Pearson: Okay. And that little bit of topsoil moisture, might that be enough to get some beans in the ground in some of those areas?

Robinson: In select areas it could be, yeah.

Pearson: Probably not a substantial number of acres one way or the other going to beans or not.

Robinson: That is traditionally not a big, big bean area. Ironically we're talking about that situation in the southwest. In parts of the Delta they are now challenged with the fact they're going to have to replant cotton and soybeans because of torrential rains here in the last few days. So maybe a good illustration of the complexity and the challenge that price discovery has over the course of a year’s time. We mentioned two or three of them tonight.

Pearson: Yeah. Another good indication you mentioned during the show of throughout this summer there's probably a good chance weather or some development will create a selling opportunity. We're seeing these implications kind of throughout the planting season already.

Robinson: Yeah, I think, you know, I would argue that tonight, Mike. And I would also bring to the attention of our listeners that if you still place any credence in the seasonal aspect of these commodities, and I still think there's at least the need to acknowledge these, you know, you get beyond the latter part of June and historically prices have had a tendency to decline. So we've got probably a 30, maybe 40 day window of time here where there will I think be a better opportunity than tonight's value to make your remaining old crop corn and old crop soybean sale.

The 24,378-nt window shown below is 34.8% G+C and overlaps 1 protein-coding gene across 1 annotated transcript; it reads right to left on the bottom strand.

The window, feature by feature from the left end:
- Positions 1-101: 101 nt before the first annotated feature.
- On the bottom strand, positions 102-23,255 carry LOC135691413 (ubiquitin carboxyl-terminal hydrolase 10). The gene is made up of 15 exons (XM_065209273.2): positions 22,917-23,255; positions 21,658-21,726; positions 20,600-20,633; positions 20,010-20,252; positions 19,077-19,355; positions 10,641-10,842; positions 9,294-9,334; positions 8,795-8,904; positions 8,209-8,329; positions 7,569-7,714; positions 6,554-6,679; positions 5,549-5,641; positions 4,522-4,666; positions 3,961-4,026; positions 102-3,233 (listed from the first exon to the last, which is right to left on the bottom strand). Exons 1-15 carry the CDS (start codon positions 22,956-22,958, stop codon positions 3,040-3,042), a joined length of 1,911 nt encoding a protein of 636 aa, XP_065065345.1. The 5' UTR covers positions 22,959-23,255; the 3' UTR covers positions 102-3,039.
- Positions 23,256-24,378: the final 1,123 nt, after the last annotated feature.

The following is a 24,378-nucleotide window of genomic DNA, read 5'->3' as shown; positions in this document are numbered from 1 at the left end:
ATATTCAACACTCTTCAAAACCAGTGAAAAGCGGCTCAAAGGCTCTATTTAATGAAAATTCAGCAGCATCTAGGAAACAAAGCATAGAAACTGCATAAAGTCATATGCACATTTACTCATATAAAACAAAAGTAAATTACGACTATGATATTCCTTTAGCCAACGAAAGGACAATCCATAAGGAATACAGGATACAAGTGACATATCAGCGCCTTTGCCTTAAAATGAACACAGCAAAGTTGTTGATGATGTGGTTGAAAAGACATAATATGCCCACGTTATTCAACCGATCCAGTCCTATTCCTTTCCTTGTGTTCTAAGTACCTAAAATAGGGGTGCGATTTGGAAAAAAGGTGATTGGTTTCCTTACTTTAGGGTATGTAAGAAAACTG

Pearson: And when those opportunities present themselves you have to make that decision.

Robinson: You have to make that choice.

Pearson: Alright. Now, Virgil, before we let you go, we have started a program, we're asking all of our analysts what they do to prepare to be on Market to Market, what it is to be a market analyst. This is on, this will be on the Market Plus website and then it will be on the Market to Market in the Classroom website. And we're talking to primarily high school students, college students interested in commodities. So, Virgil, we've got a couple of questions for you. What are some risks to commodities trading? And what are some benefits? And how do you manage those risks?

Robinson: Well, commodity trading, I guess I think there are two camps here. One, the speculative community. And two, "the hedging risk management" community. And I have kind of migrated to that latter, Mike, over the course of the last many years. My preparation, I was in the cash grain business for many years and I think that was of enormous help to me. With the Internet and that source of information in terms of references and study materials I think some of the university extension sites and ag extension people roll out some of the best information you can imagine. And, again, it's all available at public access. So, the privates take on a different perspective in that they try and develop some type of niche that is not unique, or excuse me, that's not common to everyone. And clearly there is a place with respect to acquiring and buying their information as well.